The resale of luxury goods is big business, estimated at around US$25-30 billion in 2020 and growing[1].

However, a recent New York lawsuit may put luxury resellers on thin ice.

In March 2018, the famous French luxury fashion house Chanel started legal proceedings against What Goes Around Comes Around (“WGACA”), a specialist second-hand luxury goods reseller, at the Southern District Court of New York, alleging it, inter alia, sold counterfeit Chanel goods and infringed Chanel’s trade marks[2].

After six years of litigation and a month-long trial, on 6 February 2024, the jury ruled unanimously for Chanel on all claims[3] and awarded it US$4 million in damages.

This victory may have a profound impact on how the entire luxury resale market operates.

Use of brands’ marks and images to promote the resale business

It’s important to note that, under trade mark laws, brand owners generally have no right to prevent third parties from (i) selling genuine second-hand goods or (ii) using the brand owner’s trade marks to promote the second-hand goods they sell.

This is because, under the doctrine of exhaustion, a trade mark owner’s rights in a product are spent (or “exhausted”) once the trade mark owner first puts a product on the market; the trade mark owner generally cannot rely on trade mark laws to stop any subsequent sale of the same product.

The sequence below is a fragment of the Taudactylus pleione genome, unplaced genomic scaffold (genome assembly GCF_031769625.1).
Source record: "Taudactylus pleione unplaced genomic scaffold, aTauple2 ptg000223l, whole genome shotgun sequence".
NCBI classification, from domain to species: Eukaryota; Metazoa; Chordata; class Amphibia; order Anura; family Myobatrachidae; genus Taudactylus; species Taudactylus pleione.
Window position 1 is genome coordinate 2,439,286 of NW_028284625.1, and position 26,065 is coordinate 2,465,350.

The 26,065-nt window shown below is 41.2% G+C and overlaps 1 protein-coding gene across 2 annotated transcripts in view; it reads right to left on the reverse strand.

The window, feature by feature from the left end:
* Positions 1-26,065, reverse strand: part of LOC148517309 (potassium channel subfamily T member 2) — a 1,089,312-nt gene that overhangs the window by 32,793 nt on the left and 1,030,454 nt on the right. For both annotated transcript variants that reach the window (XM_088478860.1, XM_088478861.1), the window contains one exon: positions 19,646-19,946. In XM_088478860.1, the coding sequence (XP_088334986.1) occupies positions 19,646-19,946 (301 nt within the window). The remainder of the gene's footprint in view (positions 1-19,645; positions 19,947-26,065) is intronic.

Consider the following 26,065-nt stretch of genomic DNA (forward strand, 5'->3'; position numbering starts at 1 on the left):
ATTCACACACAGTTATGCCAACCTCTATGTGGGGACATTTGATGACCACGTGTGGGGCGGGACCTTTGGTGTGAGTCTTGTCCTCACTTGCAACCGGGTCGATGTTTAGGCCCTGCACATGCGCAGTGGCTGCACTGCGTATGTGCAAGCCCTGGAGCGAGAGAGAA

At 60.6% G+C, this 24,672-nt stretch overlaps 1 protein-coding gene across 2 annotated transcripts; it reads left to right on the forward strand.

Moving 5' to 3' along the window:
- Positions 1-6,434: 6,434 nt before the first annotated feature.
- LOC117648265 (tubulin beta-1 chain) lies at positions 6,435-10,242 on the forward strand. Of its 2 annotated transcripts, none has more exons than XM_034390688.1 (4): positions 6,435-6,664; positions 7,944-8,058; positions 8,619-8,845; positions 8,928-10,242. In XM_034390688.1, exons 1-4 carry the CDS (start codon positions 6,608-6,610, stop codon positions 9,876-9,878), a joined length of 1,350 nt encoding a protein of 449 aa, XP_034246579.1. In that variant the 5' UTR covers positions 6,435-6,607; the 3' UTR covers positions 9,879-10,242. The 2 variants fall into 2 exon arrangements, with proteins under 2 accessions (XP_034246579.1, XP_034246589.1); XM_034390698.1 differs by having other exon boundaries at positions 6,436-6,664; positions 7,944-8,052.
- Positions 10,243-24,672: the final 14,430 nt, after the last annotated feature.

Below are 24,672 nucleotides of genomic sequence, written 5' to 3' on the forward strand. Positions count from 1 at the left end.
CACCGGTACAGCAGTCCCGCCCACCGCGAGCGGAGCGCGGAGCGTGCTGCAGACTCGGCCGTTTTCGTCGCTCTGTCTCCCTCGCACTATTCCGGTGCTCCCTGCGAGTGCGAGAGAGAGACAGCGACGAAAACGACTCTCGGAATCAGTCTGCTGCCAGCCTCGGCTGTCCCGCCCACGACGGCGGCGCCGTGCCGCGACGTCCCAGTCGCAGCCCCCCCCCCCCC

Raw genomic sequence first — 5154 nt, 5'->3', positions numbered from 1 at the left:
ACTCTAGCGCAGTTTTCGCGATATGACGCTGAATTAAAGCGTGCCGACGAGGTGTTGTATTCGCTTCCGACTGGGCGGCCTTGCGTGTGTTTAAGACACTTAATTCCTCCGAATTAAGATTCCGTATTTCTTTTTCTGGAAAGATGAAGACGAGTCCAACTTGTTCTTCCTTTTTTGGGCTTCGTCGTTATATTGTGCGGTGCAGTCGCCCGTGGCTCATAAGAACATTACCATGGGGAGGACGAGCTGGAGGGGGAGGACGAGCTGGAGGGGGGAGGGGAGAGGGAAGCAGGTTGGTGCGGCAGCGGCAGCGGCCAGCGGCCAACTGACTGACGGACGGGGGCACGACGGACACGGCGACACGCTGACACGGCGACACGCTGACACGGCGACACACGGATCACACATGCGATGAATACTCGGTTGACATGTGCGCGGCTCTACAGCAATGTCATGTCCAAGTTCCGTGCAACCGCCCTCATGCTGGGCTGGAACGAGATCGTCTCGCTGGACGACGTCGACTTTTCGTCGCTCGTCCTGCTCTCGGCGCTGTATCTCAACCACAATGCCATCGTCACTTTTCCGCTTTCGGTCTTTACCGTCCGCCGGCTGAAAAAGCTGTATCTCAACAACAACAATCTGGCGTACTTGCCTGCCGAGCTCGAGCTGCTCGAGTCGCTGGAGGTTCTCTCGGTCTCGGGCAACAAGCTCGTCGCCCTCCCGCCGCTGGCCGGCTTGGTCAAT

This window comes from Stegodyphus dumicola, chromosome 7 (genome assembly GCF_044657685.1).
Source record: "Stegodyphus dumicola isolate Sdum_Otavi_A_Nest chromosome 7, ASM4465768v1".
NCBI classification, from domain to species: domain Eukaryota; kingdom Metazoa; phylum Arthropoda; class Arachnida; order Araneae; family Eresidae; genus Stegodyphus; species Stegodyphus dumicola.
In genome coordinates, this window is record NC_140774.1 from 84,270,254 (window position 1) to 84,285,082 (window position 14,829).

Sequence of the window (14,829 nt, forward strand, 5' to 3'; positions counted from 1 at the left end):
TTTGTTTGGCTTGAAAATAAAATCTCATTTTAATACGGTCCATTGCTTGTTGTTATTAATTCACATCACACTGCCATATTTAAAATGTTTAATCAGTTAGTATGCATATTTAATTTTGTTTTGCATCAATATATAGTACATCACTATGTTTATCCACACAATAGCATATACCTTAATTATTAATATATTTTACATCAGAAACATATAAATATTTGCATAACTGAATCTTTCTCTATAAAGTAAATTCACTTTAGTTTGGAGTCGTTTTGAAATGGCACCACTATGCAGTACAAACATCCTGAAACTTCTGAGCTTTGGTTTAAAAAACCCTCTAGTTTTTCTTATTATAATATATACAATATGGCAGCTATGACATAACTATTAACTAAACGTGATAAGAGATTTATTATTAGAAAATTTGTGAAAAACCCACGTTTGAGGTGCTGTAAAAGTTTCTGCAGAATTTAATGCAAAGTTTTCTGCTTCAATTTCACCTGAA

While some may see Chanel’s lawsuit as a cynical attempt to crack down on the resale market, the case does pose some significant challenges to all players in the resale industry.

Chanel’s Case

Whilst resellers are generally allowed in law to use a third party’s trade marks to denote the product they are reselling (for example, a reseller can, without LV’s permission, use the words “LV” or “Louis Vuitton” to describe a genuine second-handed LV bag), Chanel alleged WGACA’s use of Chanel’s marks exceeded what was necessary to identify the resale products.

Chanel claimed WGACA had:-

    • used photos featuring Chanel’s marks in emails to customers;
    • used the “#WGACACHANEL” hashtag in social media posts;
    • displayed on its website and advertisements the phrase “WGACA CHANEL- 100% Authenticity Guaranteed”;
    • used images and quotes from Coco Chanel, Chanel’s founder, in promotional materials;
    • held annual “Coco Chanel birthday sale” campaigns.
    • used images of Chanel’s products, including products that WGACA was not selling at that time.

Chanel claimed WGACA’s use was liable to “deceive consumers into falsely believing that WGACA has some kind of approval of or relationship or affiliation with Chanel or that Chanel has authenticated WGACA’s goods in order to trade off of Chanel’s brand and goodwill.”

By finding that WGACA’s use was infringing, it questions how and to what extent resellers can use brand owners’ marks in promotion.

    • Is the standard so strict that only identifiers that are absolutely necessary are permitted?
    • Can resellers carry out marketing campaigns with brand owners’ marks?
    • Would disclaimers (specific statements the resellers are not affiliated with the brand owners) help?